Genetic information: Important but not “exceptional” [Book Review]
David Bourget (Western Ontario)
David Chalmers (ANU, NYU)
Rafael De Clercq
Ezio Di Nucci
Jack Alan Reynolds
Learn more about PhilPapers
Identity in the Information Society 3 (3):457-472 (2010)
Much legislation dealing with the uses of genetic information could be criticised for exceptionalising genetic information over other types of information personal to the individual. This paper contends that genetic exceptionalism clouds the issues, and precludes any real debate about the appropriate uses of genetic information. An alternative to “genetically exceptionalist” legislation is to “legislate for fairness”. This paper explores the “legislating for fairness” approach, and concludes that it demonstrates a fundamental misunderstanding of both how legislation is drafted, and how it is interpreted. The uncomfortable conclusion is this: policy-makers and legislators must tackle head-on the difficult policy questions concerning what should and should not be done with genetic information. Only by confronting this crucial issue will they achieve a workable legislative solution to the problems caused by genetic information.
|Keywords||Genetic information Genetic exceptionalism Insurance Legislation Law Ethics|
|Categories||categorize this paper)|
Setup an account with your affiliations in order to access resources via your University's proxy server
Configure custom proxy (use this if your affiliation does not provide a proxy)
|Through your library|
References found in this work BETA
No references found.
Citations of this work BETA
No citations found.
Similar books and articles
V. Launis (2000). The Use of Genetic Test Information in Insurance: The Argument From Indistinguishability Reconsidered. Science and Engineering Ethics 6 (3):299-310.
Neil C. Manson (2006). What is Genetic Information, and Why is It Significant? A Contextual, Contrastive, Approach. Journal of Applied Philosophy 23 (1):1–16.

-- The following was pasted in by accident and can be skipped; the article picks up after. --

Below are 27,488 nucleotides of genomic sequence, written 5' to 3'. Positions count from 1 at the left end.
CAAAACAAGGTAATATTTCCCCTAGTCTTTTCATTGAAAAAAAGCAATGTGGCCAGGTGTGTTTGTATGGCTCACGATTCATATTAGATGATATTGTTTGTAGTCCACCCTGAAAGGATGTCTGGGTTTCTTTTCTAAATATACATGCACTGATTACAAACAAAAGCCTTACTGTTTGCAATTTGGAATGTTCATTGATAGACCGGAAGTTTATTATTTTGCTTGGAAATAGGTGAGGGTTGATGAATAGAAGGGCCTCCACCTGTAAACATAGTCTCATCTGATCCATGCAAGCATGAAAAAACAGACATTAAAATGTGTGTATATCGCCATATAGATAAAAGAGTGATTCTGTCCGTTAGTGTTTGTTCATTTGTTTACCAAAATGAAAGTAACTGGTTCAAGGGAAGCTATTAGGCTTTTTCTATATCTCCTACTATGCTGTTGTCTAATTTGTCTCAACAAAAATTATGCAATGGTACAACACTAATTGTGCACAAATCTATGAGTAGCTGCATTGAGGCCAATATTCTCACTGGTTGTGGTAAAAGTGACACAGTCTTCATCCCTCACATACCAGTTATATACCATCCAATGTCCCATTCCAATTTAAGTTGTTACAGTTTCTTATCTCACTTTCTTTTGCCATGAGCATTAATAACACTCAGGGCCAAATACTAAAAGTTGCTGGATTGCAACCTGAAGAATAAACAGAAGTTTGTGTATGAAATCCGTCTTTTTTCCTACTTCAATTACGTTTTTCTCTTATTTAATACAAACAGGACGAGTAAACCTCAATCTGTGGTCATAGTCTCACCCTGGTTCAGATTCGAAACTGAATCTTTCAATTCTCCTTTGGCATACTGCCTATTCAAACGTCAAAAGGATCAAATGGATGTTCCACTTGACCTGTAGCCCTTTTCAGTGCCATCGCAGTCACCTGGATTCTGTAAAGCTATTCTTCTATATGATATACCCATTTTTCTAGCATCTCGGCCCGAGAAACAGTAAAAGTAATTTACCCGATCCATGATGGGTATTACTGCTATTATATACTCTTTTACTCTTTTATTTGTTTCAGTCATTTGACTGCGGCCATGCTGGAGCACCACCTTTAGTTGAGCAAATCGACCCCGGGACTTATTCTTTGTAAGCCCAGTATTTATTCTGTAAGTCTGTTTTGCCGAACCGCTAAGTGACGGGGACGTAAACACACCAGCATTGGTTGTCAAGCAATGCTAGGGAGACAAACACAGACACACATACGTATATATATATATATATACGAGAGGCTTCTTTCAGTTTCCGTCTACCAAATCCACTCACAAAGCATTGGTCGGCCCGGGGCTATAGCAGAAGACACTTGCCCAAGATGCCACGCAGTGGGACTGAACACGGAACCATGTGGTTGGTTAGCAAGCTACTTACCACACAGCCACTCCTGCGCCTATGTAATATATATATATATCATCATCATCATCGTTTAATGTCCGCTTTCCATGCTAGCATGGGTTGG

Joseph S. Alper & Jon Beckwith (1998). Distinguishing Genetic From Nongenetic Medical Tests: Some Implications for Antidiscrimination Legislation. Science and Engineering Ethics 4 (2):141-150.
B. M. Kious (2010). Genetic Nondiscrimination and Health Care as an Entitlement. Journal of Medicine and Philosophy 35 (2):86-100.
Ludvig Beckman (2004). Are Genetic Self-Tests Dangerous? Assessing the Commercialization of Genetic Testing in Terms of Personal Autonomy. Theoretical Medicine and Bioethics 25 (5-6):387-398.
Antoinette Rouvroy (2008). Human Genes and Neoliberal Governance: A Foucauldian Critique. Routledge-Cavendish.
Neil C. Manson (2006). What is Genetic Information, and Why is It Significant? A Contextual, Contrastive, Approach. Journal of Applied Philosophy 23 (1):1-16.
James H. Moor (1999). Using Genetic Information While Protecting the Privacy of the Soul. Ethics and Information Technology 1 (4):257-263.
Eli Feiring (2009). Reassessing Insurers' Access to Genetic Information: Genetic Privacy, Ignorance, and Injustice. Bioethics 23 (5):300-310.
Lyle Glowka (1998). A Guide to Designing Legal Frameworks to Determine Access to Genetic Resources. The World Conservation Union (Iucn).
Richard A. Spinello (2004). Property Rights in Genetic Information. Ethics and Information Technology 6 (1):29-42.
S. Matthew Liao (2009). Is There a Duty to Share Genetic Information? Journal of Medical Ethics 35 (5):306-309.
G. T. Laurie (2002). Genetic Privacy: A Challenge to Medico-Legal Norms. Cambridge University Press.
Ainsley Newson (2004). The Nature and Significance of Behavioural Genetic Information. Theoretical Medicine and Bioethics 25 (2):89-111.
P. J. Malpas (2008). Is Genetic Information Relevantly Different From Other Kinds of Non-Genetic Information in the Life Insurance Context? Journal of Medical Ethics 34 (7):548-551.
Added to index2010-11-18
Total downloads18 ( #203,469 of 1,796,303 )
Recent downloads (6 months)3 ( #283,262 of 1,796,303 )
How can I increase my downloads?